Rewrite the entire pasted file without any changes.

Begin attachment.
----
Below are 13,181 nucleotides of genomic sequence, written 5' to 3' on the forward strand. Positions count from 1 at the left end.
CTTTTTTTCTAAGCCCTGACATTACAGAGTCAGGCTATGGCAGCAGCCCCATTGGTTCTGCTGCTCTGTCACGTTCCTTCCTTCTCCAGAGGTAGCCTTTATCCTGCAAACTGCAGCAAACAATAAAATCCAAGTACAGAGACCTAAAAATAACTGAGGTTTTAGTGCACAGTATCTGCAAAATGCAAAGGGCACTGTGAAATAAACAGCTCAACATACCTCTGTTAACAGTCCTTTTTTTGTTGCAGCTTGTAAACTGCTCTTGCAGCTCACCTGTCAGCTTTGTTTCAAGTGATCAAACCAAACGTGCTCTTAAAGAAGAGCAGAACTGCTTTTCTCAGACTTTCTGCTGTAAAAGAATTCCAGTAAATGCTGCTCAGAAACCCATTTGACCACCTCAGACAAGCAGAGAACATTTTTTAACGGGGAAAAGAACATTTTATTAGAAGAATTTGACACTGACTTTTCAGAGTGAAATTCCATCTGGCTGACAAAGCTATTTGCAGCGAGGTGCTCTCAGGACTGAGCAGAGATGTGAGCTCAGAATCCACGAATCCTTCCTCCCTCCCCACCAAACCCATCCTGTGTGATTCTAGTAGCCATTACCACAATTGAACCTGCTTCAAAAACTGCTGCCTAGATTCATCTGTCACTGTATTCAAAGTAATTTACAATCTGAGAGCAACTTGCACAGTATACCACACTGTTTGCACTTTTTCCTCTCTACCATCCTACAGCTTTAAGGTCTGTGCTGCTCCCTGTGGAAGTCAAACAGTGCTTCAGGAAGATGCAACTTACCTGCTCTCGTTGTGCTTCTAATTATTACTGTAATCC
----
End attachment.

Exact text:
Below are 13,181 nucleotides of genomic sequence, written 5' to 3' on the forward strand. Positions count from 1 at the left end.
CTTTTTTTCTAAGCCCTGACATTACAGAGTCAGGCTATGGCAGCAGCCCCATTGGTTCTGCTGCTCTGTCACGTTCCTTCCTTCTCCAGAGGTAGCCTTTATCCTGCAAACTGCAGCAAACAATAAAATCCAAGTACAGAGACCTAAAAATAACTGAGGTTTTAGTGCACAGTATCTGCAAAATGCAAAGGGCACTGTGAAATAAACAGCTCAACATACCTCTGTTAACAGTCCTTTTTTTGTTGCAGCTTGTAAACTGCTCTTGCAGCTCACCTGTCAGCTTTGTTTCAAGTGATCAAACCAAACGTGCTCTTAAAGAAGAGCAGAACTGCTTTTCTCAGACTTTCTGCTGTAAAAGAATTCCAGTAAATGCTGCTCAGAAACCCATTTGACCACCTCAGACAAGCAGAGAACATTTTTTAACGGGGAAAAGAACATTTTATTAGAAGAATTTGACACTGACTTTTCAGAGTGAAATTCCATCTGGCTGACAAAGCTATTTGCAGCGAGGTGCTCTCAGGACTGAGCAGAGATGTGAGCTCAGAATCCACGAATCCTTCCTCCCTCCCCACCAAACCCATCCTGTGTGATTCTAGTAGCCATTACCACAATTGAACCTGCTTCAAAAACTGCTGCCTAGATTCATCTGTCACTGTATTCAAAGTAATTTACAATCTGAGAGCAACTTGCACAGTATACCACACTGTTTGCACTTTTTCCTCTCTACCATCCTACAGCTTTAAGGTCTGTGCTGCTCCCTGTGGAAGTCAAACAGTGCTTCAGGAAGATGCAACTTACCTGCTCTCGTTGTGCTTCTAATTATTACTGTAATCC